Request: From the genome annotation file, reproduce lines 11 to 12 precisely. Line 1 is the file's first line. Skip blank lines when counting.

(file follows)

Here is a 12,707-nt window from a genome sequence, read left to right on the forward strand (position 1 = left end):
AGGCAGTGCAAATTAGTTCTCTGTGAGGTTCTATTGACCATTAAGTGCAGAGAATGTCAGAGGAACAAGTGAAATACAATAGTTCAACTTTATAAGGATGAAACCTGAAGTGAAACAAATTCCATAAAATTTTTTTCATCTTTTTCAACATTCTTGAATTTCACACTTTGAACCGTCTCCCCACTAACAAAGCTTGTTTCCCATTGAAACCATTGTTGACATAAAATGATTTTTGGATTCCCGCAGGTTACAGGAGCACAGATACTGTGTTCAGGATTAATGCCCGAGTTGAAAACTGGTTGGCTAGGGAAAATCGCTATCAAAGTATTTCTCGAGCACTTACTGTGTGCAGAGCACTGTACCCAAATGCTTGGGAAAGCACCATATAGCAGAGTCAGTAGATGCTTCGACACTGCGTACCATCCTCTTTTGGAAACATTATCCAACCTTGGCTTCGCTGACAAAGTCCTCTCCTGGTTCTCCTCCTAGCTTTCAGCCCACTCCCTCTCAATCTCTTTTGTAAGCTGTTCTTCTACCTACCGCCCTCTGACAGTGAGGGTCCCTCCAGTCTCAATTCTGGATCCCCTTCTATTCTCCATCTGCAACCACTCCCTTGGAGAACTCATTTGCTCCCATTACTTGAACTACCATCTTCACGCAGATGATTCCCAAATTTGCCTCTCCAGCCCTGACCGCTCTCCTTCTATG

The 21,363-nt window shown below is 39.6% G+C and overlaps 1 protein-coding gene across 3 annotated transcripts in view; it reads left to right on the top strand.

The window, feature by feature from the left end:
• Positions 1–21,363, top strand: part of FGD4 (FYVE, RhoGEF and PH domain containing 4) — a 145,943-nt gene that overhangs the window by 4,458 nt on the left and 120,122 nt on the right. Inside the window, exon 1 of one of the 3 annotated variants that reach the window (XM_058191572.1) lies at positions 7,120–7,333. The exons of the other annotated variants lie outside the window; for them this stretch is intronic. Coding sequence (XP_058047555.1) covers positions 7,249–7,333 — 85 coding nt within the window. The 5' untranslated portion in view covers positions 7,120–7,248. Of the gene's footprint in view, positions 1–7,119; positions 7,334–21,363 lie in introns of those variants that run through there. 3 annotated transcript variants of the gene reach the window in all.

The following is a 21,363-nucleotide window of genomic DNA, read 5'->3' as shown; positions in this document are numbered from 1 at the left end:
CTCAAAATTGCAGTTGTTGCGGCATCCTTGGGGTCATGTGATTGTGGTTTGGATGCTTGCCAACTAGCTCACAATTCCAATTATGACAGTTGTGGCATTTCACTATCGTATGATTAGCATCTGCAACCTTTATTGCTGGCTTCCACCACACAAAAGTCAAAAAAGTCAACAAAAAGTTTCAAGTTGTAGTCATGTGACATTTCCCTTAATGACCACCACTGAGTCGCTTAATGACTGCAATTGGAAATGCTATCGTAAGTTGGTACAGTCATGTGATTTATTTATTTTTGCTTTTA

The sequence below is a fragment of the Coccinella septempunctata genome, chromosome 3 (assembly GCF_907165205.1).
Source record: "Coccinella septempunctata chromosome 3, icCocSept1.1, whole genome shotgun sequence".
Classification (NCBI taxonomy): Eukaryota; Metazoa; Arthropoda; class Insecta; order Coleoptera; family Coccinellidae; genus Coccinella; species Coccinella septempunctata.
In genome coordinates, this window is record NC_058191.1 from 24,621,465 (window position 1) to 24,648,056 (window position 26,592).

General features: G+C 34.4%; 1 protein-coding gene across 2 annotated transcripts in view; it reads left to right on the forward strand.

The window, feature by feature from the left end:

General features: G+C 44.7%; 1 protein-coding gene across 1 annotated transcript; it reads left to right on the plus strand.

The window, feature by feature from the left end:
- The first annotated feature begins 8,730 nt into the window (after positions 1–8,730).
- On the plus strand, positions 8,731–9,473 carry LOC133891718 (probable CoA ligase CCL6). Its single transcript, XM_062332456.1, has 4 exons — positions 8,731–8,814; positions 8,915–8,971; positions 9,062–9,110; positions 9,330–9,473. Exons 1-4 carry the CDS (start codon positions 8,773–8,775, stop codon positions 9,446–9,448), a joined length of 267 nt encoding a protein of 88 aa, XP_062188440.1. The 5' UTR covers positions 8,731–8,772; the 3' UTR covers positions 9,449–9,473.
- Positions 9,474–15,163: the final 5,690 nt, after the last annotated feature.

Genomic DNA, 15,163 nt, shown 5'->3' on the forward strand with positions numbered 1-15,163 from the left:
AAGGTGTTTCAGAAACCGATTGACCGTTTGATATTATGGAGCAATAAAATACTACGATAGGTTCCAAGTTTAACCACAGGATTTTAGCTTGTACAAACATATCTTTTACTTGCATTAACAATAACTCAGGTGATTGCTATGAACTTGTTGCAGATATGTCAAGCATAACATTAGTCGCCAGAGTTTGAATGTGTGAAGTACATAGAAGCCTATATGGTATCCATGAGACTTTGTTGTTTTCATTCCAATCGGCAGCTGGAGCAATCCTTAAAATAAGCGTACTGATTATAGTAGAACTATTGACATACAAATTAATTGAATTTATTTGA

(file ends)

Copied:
In genome coordinates, this window is record NC_058191.1 from 24,621,465 (window position 1) to 24,648,056 (window position 26,592).

General features: G+C 34.4%; 1 protein-coding gene across 2 annotated transcripts in view; it reads left to right on the forward strand.